Another well known case was from Australia in 2011, where the Federal Court had a similar approach. They found that two phrases of a flute riff reproduced in Men at Work’s song “Down Under” constituted a substantial part because the part reproduced was an essential element of the famous musical work, “Kookaburra Sits in the Old Gum Tree”. [1]

In contrast, the United States Court of Appeal recently found that Led Zeppelin’s song “Stairway to Heaven” did not infringe the opening passage of Randy Wolfe’s song “Taurus”. This was by and part to the jurors not being legally allowed to listen to recordings of “Taurus” to compare and instead only having to rely on the sheet music. As a result, they did not have enough evidence to suggest copyright infringement. [5] The case is now under appeal with the plaintiff claiming that the court erred in refusing to let the jury hear the full and complete composition of “Taurus”. [1]

One of the most highly publicised legal battles in the United States was that of the estate of Marvin Gaye in 2014 alleging copyright infringement by Robin Thicke and Pharrell Williams of Gaye’s song “Got to Give It Up” in their 2013 hit song “Blurred Lines”. The jury found the pair of unlawful copying and the  ordered the pair to pay the Gaye family $7.3 million. The judge later decreased the figure to $5.3 million, while awarding the Gayes 50 percent of the song’s future royalties, making it one of the largest payouts in music-copyright history. [4]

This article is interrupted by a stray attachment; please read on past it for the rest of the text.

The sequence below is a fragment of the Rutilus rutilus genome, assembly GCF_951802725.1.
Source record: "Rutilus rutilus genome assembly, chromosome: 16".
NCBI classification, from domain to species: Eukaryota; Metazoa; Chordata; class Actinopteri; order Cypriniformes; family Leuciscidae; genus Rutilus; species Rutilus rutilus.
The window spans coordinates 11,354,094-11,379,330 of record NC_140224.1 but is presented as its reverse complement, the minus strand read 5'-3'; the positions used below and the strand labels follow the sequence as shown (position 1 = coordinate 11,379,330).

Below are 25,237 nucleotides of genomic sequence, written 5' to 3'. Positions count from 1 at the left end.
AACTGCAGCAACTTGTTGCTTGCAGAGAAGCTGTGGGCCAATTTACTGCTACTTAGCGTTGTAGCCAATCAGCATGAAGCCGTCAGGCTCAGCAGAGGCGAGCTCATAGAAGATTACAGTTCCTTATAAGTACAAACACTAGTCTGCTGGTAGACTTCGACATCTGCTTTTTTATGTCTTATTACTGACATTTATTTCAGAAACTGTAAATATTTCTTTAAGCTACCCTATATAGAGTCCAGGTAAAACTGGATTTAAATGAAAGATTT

thicke and williams in the ‘blurred lines’ video

If just the sheet music comparison was judged on, “Got to Give It Up” and “Blurred Lines” are not greatly similar like the previous examples. But what was factored in this case was the studio arrangements: the strident walking bass, background chatter, and the use of the cowbell, were all taken into account. [4] These considerations formed the basis on which the court ruled that it was the ‘vibe’ of Gaye’s song that had been copied, something that wasn’t in the scope of protections of copyright. This case set a dangerous precedent in that can have severe implications for the future creation and production of music. Reflecting on the case, Pharrell said: “The verdict handicaps any creator out there who is making something that might be inspired by something else,” [4]

These examples are of many cases about alleged infringement of copyright in musical works, some with seemingly inconsistent results. What has stood out is that each case has been fact dependent. Determining if one musical work infringes another is a complex matter that requires an analysis of the building blocks of each of the musical works, including the musical structure, features, treatment, accentuation and orchestration. [4] It is not uncommon to seek evidentiary analysis from musicologists in these cases to aid the investigation, and both the National Party and Eight Mile Style brought in expert musicologists to analyse “Eminem-esque” and “Lose Yourself”.

 

Speaking with a National v Eminem Musicologist